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Tuesday, March 9, 2010

Can Too Much Hype Detour the Year of the Cloud?

One of the interesting things about working in the communications arena is observing time and again how rapidly fundamental ideas with great potential move from inspiring to confusing as they climb the hype cycle. Often, the result of accelerated hype is that customers tend to wait and do nothing.  While there are legitimate technical hurdles -- particularly in security -- that need to be crossed before enterprises migrate to the Cloud, I wonder how much the real benefits of Cloud Computing have been obfuscated by the seemingly endless discussion of a technology at the peak of the Gartner Hype Cycle.  

When you strip away communication excesses, we believe there are four major advantages Cloud Computing offers the enterprise customer:
  • Greater economies of scale from maximum server utilization
  • Greater control derived when users regulate how much additional service they need and can provision on demand 
  • Greater operational efficiency from simplified management systems, and
  • Favorable total cost of ownership.
For those enterprises that do not invest heavily in information capital as a core competency, we might also add greater IT expertise to the list of benefits.

The Cloud discussion is also confused by various approaches to Cloud Computing.  So, let's try to simplify that:
  • An Internal Cloud resides in the enterprise's data center, where the enterprise owns the IT assets.  
  • External Clouds require customers to pay fees, as the infrastructure is located at the premises of an external service provider.
  • Organizations who want their own dedicated Cloud environment, use a Private Cloud model.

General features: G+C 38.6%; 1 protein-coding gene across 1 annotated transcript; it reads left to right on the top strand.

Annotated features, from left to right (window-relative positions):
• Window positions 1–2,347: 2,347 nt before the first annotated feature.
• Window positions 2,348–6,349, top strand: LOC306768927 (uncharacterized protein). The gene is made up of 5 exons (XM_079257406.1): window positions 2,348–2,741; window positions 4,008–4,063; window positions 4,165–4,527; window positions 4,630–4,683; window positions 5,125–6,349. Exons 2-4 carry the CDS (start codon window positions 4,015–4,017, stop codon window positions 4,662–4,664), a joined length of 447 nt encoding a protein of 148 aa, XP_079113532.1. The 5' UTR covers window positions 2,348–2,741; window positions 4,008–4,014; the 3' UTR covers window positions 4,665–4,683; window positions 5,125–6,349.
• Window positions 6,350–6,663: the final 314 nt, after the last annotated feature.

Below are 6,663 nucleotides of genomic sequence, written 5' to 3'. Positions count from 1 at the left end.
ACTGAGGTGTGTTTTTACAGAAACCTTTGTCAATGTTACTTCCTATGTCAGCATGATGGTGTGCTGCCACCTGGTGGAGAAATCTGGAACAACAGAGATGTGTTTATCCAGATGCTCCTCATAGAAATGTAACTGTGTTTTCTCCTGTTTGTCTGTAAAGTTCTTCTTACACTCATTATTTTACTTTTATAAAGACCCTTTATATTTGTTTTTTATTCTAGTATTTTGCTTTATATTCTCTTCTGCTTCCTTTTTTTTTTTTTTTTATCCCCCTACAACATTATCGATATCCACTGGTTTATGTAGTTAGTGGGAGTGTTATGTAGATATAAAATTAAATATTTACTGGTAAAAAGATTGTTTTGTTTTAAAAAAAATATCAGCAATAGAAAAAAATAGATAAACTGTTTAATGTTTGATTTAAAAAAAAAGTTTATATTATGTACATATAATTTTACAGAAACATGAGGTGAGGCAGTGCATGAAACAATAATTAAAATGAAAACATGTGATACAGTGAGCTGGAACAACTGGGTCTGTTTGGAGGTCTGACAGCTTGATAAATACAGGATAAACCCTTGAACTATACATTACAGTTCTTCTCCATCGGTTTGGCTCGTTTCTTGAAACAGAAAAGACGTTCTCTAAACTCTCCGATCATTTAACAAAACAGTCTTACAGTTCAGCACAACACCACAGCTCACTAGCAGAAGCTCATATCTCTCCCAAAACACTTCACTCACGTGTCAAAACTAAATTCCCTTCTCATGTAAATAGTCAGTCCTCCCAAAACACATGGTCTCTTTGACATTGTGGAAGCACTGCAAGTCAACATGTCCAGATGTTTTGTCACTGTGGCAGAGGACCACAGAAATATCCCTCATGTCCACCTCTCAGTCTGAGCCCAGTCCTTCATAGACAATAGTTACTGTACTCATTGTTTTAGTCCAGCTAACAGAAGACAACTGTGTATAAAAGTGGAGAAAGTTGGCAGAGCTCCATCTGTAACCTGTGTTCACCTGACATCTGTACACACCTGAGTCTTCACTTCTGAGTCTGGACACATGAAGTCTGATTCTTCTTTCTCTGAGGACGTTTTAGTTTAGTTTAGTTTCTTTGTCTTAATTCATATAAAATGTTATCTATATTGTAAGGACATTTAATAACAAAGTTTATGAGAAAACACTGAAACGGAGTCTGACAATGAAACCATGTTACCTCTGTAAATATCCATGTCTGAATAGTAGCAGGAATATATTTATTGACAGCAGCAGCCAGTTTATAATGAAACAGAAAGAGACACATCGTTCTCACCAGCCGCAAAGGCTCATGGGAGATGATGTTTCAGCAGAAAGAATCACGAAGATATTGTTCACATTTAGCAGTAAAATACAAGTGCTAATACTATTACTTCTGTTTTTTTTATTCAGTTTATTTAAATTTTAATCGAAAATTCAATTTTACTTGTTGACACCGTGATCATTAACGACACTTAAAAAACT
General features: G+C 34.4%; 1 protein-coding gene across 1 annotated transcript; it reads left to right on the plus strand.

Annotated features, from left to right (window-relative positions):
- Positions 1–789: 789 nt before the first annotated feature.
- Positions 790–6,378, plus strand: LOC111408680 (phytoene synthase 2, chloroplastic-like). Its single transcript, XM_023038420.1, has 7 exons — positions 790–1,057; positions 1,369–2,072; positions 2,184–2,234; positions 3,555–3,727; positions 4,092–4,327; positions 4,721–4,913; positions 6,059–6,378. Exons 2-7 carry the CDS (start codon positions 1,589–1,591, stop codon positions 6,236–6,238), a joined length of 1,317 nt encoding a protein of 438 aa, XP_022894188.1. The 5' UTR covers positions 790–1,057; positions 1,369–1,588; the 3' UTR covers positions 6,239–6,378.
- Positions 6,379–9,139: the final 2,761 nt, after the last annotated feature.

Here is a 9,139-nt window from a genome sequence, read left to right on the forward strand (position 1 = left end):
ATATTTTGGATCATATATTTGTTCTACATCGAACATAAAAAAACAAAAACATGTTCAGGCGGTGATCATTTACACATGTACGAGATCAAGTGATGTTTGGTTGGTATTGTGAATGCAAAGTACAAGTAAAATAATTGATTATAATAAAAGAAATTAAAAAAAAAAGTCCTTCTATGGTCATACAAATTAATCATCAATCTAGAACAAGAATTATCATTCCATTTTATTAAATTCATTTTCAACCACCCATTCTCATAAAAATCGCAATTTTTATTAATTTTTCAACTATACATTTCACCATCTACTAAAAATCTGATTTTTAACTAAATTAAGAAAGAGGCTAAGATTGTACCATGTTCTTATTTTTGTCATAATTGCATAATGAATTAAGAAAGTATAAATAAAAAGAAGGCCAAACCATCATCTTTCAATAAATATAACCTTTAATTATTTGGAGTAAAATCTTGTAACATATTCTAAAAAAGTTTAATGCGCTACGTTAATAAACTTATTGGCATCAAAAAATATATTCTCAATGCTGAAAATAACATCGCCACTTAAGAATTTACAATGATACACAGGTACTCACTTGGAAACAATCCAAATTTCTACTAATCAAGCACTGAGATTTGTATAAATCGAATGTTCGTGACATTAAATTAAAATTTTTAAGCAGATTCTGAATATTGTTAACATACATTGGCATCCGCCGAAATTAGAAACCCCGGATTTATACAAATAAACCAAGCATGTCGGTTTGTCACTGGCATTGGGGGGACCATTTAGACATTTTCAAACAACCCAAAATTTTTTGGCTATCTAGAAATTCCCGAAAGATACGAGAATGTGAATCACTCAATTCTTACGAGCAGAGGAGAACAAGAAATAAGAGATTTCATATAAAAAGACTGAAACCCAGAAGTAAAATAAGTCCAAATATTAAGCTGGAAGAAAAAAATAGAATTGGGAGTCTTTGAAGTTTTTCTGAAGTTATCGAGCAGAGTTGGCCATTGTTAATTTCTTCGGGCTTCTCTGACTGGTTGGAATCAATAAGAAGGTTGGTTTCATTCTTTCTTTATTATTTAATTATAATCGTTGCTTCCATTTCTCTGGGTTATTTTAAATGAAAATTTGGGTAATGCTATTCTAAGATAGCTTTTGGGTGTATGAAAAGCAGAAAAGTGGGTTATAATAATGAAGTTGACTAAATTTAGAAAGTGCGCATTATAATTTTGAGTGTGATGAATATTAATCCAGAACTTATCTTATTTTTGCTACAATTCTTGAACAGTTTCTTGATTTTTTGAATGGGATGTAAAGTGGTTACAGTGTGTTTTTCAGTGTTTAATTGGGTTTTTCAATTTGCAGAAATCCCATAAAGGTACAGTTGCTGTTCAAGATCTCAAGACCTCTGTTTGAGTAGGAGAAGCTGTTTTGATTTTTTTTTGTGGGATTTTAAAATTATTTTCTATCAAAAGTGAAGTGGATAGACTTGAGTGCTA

• The more commonly understood Public Cloud is shared anonymously by many companies.
For large enterprises, four key issues restrict their willingness to fully embrace the external Cloud. We simply refer to this quartet of concerns as “SECREG” -- security, compliance, reliability and governance.

Security issues remain unresolved -- at least to the satisfaction of many large enterprises.  For many, compliance and governance -- particularly in Europe -- are also major issues.  These issues make Private Clouds the most likely first choice of many enterprises.

But some feel Private Clouds will migrate quickly toward a Hybrid Cloud model.  Hybrid Cloud models enable enterprises to protect core data in secure internal systems, while taking advantage of some of the benefits of an external Cloud. This might be driven by the need to offload non-core information during peak activity periods or the need to access some specialty cloud-based service, like threat-intelligence networks compiled by security companies.

Hybrid hype is coming soon and offers a reasonable value proposition that enables enterprises to justify a secure migration rather than a wholesale change. Hopefully, the added hype won’t add to customer confusion. The clarity of communication might help determine whether 2010 becomes, as some predict, the Year of the Cloud.

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